‘Uncompromising’ karate black belt

HuffPost UK offers a guide to Foreign Secretary Dominic Raab, who is deputising for the PM “where necessary”. Describing the 46-year-old karate black belt as an uncompromising figure who has rarely strayed from his dedication to leaving the EU.

The son of a Czech-born Jewish refugee who fled the Nazis, Mr Raab has spent much of the past month trying to get Britons repatriated from far-flung corners of the globe.

Elsewhere, the Financial Times says big decisions loom for the government, as the outbreak reaches its peak and ministers start to grapple with how and when to start relaxing the lockdown. The paper’s leader column argues that governments which have rightly decided to close down their economies have only “a very few months” before the costs and social unrest become “unbearable”.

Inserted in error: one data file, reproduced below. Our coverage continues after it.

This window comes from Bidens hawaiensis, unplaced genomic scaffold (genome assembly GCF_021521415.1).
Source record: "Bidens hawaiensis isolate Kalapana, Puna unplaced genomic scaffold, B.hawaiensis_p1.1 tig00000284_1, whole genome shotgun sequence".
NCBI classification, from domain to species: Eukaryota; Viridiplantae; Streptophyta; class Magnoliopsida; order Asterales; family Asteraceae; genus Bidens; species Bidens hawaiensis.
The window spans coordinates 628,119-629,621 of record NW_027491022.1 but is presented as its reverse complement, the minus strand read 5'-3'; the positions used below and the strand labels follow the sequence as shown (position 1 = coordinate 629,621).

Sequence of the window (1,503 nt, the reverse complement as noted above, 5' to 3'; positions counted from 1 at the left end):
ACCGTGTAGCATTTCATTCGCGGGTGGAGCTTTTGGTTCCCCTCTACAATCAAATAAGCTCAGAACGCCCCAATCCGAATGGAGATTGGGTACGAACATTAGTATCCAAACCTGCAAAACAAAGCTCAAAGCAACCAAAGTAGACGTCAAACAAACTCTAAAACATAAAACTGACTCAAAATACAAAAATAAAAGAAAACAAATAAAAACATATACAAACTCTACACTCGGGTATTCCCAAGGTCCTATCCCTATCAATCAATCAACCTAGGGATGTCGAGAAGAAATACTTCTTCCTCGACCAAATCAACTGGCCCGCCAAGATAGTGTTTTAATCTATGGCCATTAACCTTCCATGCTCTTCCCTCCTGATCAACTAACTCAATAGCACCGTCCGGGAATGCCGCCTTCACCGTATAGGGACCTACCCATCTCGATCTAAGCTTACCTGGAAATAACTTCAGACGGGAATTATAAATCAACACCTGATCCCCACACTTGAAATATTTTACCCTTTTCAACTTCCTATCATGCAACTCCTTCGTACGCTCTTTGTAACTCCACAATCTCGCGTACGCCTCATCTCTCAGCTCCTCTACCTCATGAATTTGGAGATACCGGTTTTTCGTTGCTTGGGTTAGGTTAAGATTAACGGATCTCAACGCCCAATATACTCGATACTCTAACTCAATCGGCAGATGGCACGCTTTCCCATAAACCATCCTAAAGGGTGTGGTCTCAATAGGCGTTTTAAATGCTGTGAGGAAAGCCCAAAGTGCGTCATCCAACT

Make these lockdowns work, it says, “all the blundering of recent months has to end”.

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According to the Daily Telegraph, ministers are scrambling to formulate a new exit strategy for the lockdown, following warnings from experts that mass testing cannot be introduced for at least a month.

More than three million antibody tests – which show if someone has already had Covid-19 – were ordered two weeks ago and hailed as “game-changing” by the prime minister. But the government’s scientific adviser says they have so far failed.

Matt’s cartoon has a park bench with a plaque dedicated to “Mark and Anne who were fined for sitting here during lockdown, April 2020.”